You’ve probably found yourself with some leftover sangria after a get-together, whether it’s a batch you mixed up yourself or a bottle you picked up from the store. Having that blend of wine and fruit ready to pour is always a treat. But how long will it stay good when it’s back in the fridge?
Well, you’re in the right place to find out because both homemade and bottled Sangria have a very limited shelf life unlike other alcohols.
In this guide, I’ll explain everything from storage tips to recognizing when to say goodbye to that batch to help ensure that your next glass of Sangria is just as vibrant and enjoyable as when it was first served.
How Long Does Sangria Last?
Navigating the shelf life of Sangria can be a bit like planning a summer party. You need the right information to make it a success. Let’s break it down with a clear look at how long Sangria lasts, both opened and unopened.
|Storage Method||Shelf Life||Notes|
|Unopened Bottled Sangria||3 months||Store in a cool, dry place; refrigeration recommended. Check label for specific expiration dates.|
|Opened Bottled Sangria||3-5 days in the fridge||Best consumed within a few days. Refrigerate and seal well to maintain flavor.|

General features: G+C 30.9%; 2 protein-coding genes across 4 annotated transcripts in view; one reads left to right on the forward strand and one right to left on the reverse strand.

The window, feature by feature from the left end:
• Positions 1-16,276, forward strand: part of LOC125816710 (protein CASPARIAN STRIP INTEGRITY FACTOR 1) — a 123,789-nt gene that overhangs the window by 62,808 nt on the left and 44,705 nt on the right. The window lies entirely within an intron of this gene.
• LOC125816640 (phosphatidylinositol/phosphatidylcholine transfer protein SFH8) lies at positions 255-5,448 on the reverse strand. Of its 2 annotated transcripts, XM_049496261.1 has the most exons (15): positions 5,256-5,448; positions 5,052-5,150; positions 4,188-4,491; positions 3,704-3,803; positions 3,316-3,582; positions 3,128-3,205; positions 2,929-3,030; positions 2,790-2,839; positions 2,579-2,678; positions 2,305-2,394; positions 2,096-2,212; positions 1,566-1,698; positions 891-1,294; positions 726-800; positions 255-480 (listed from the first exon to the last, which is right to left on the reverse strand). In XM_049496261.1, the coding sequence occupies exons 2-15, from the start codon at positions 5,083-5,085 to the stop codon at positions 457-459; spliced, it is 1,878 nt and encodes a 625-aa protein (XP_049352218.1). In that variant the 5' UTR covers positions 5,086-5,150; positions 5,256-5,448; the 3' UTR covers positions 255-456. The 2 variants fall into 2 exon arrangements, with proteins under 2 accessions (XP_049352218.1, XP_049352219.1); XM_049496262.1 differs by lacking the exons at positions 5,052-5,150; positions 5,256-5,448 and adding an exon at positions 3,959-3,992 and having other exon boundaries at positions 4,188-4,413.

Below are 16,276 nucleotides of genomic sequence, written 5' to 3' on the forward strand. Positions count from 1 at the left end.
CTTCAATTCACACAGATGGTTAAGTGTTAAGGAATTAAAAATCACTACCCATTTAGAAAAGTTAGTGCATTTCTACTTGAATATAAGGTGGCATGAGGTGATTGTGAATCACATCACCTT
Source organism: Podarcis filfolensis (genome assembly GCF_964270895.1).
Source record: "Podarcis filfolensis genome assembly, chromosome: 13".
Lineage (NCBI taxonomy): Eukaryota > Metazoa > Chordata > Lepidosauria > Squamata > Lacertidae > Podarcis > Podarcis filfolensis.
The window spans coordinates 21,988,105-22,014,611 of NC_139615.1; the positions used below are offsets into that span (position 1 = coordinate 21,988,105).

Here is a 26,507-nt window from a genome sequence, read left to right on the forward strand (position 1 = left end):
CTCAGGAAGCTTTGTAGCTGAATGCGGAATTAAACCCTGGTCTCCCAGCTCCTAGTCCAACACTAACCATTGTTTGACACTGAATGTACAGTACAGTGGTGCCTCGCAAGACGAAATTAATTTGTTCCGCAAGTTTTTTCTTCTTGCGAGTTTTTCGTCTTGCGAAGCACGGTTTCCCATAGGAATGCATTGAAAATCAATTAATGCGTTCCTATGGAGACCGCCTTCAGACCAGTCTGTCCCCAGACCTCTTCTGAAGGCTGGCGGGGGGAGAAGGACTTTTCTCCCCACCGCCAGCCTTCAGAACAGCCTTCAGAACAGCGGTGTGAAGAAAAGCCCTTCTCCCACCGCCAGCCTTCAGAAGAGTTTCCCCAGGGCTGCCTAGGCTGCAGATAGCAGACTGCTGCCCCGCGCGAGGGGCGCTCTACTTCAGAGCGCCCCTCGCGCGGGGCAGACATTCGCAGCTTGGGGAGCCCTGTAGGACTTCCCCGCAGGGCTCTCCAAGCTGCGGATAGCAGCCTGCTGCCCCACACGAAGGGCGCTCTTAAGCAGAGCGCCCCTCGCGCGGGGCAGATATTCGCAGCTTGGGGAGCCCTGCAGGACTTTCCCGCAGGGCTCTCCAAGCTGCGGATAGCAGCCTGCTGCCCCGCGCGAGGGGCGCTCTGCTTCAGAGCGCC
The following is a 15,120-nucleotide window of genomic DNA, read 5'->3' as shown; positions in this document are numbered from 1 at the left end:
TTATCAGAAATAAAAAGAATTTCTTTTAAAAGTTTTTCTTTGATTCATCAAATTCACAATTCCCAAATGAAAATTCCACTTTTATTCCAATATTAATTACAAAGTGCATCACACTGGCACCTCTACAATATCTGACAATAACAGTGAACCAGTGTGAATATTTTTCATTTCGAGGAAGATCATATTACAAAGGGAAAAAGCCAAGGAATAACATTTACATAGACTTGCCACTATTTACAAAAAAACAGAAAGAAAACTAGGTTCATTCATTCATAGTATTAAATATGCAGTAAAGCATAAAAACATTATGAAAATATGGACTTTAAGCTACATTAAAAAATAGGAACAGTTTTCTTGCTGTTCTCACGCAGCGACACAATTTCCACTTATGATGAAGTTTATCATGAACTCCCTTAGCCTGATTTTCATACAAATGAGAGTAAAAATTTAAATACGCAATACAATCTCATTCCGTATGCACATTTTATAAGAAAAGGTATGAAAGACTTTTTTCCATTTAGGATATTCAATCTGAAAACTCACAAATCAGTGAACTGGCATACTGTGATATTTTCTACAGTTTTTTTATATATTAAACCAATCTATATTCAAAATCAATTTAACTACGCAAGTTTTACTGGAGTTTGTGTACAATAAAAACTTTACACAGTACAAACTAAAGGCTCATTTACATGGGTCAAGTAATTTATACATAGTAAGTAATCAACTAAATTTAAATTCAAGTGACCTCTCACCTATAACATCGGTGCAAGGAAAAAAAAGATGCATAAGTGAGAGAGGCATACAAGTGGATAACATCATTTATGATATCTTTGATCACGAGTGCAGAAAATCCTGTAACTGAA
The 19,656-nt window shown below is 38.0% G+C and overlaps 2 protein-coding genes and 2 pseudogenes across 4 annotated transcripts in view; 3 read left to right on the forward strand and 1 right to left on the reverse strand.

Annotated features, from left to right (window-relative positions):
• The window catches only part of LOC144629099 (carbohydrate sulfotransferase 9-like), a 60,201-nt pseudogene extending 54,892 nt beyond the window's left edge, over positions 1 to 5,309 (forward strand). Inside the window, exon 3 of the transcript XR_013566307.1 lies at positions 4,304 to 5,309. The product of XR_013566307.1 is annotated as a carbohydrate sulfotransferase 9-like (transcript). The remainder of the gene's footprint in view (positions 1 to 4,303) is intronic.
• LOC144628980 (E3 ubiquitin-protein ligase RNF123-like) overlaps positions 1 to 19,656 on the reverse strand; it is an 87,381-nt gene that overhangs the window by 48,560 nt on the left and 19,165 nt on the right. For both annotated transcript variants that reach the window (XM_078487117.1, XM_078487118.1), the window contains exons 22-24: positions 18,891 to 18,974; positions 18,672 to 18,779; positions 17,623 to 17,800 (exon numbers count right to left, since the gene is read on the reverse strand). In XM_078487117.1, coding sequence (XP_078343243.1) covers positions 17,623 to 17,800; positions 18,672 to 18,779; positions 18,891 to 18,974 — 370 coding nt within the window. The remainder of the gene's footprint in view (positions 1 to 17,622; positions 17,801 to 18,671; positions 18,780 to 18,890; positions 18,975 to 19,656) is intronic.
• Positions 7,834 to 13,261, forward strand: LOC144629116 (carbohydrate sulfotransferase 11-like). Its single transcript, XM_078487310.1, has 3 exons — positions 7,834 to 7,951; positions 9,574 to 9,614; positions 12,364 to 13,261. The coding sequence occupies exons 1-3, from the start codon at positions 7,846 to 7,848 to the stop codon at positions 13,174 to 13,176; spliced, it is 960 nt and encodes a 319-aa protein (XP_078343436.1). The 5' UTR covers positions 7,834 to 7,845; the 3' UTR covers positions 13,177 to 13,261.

|Homemade Sangria||Up to 5 days in the fridge||Refrigerate in an airtight container. Shelf life depends on preparation and ingredients, especially the type of fruit used.|
|Homemade Sangria (White Wine Base)||5-7 days in the fridge||White wine sangria can have a slightly longer fridge life. Store in an airtight container.|
|Homemade Sangria (Full-Bodied White/Red Wine Base)||3-5 days in the fridge||Consume full-bodied wine sangrias quicker due to their robust flavors. Refrigerate in an airtight container.|
|Frozen Sangria (Cubes or Popsicles)||1-2 weeks in the freezer||Remove fruit chunks before freezing. Great for extending shelf life and making refreshing treats.|
An opened bottle of Sangria will stay in good shape for 3-5 days in the fridge, depending on your Sangria’s fruit content, alcohol content, and how well it’s sealed after opening.
Keep it refrigerated and tightly sealed. This slows down the oxidation process that dulls the fruity flavors. If your Sangria includes carbonated ingredients, like sparkling water or soda, consume it quicker to enjoy the fizz.